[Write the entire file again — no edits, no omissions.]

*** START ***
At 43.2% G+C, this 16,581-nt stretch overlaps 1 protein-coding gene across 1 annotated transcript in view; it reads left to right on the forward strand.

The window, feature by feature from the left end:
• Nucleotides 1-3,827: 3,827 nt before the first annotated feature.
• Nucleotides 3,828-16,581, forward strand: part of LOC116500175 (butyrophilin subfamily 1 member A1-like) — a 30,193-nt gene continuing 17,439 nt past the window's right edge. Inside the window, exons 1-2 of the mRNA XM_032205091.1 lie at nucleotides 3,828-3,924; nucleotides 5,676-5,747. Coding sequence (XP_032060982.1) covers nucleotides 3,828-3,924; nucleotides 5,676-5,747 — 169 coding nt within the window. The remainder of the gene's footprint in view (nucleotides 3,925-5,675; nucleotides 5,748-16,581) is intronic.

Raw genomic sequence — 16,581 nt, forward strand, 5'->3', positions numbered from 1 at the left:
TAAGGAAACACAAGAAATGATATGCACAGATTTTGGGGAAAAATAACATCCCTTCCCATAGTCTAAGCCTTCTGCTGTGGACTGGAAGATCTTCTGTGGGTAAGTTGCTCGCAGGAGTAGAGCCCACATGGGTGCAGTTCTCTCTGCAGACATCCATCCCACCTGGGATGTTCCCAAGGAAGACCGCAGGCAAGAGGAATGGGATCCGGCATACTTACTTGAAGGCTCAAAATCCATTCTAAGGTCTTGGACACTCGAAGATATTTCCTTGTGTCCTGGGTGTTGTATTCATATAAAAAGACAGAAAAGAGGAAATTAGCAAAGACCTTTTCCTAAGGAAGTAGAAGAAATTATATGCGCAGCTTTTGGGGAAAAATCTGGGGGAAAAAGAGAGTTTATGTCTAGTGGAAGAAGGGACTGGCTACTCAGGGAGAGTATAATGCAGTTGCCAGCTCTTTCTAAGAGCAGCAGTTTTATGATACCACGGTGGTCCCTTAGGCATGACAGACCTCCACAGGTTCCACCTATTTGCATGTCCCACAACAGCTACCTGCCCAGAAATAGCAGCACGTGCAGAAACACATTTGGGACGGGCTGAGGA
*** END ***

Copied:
At 43.2% G+C, this 16,581-nt stretch overlaps 1 protein-coding gene across 1 annotated transcript in view; it reads left to right on the forward strand.

The window, feature by feature from the left end:
• Nucleotides 1-3,827: 3,827 nt before the first annotated feature.
• Nucleotides 3,828-16,581, forward strand: part of LOC116500175 (butyrophilin subfamily 1 member A1-like) — a 30,193-nt gene continuing 17,439 nt past the window's right edge. Inside the window, exons 1-2 of the mRNA XM_032205091.1 lie at nucleotides 3,828-3,924; nucleotides 5,676-5,747. Coding sequence (XP_032060982.1) covers nucleotides 3,828-3,924; nucleotides 5,676-5,747 — 169 coding nt within the window. The remainder of the gene's footprint in view (nucleotides 3,925-5,675; nucleotides 5,748-16,581) is intronic.

Raw genomic sequence — 16,581 nt, forward strand, 5'->3', positions numbered from 1 at the left:
TAAGGAAACACAAGAAATGATATGCACAGATTTTGGGGAAAAATAACATCCCTTCCCATAGTCTAAGCCTTCTGCTGTGGACTGGAAGATCTTCTGTGGGTAAGTTGCTCGCAGGAGTAGAGCCCACATGGGTGCAGTTCTCTCTGCAGACATCCATCCCACCTGGGATGTTCCCAAGGAAGACCGCAGGCAAGAGGAATGGGATCCGGCATACTTACTTGAAGGCTCAAAATCCATTCTAAGGTCTTGGACACTCGAAGATATTTCCTTGTGTCCTGGGTGTTGTATTCATATAAAAAGACAGAAAAGAGGAAATTAGCAAAGACCTTTTCCTAAGGAAGTAGAAGAAATTATATGCGCAGCTTTTGGGGAAAAATCTGGGGGAAAAAGAGAGTTTATGTCTAGTGGAAGAAGGGACTGGCTACTCAGGGAGAGTATAATGCAGTTGCCAGCTCTTTCTAAGAGCAGCAGTTTTATGATACCACGGTGGTCCCTTAGGCATGACAGACCTCCACAGGTTCCACCTATTTGCATGTCCCACAACAGCTACCTGCCCAGAAATAGCAGCACGTGCAGAAACACATTTGGGACGGGCTGAGGA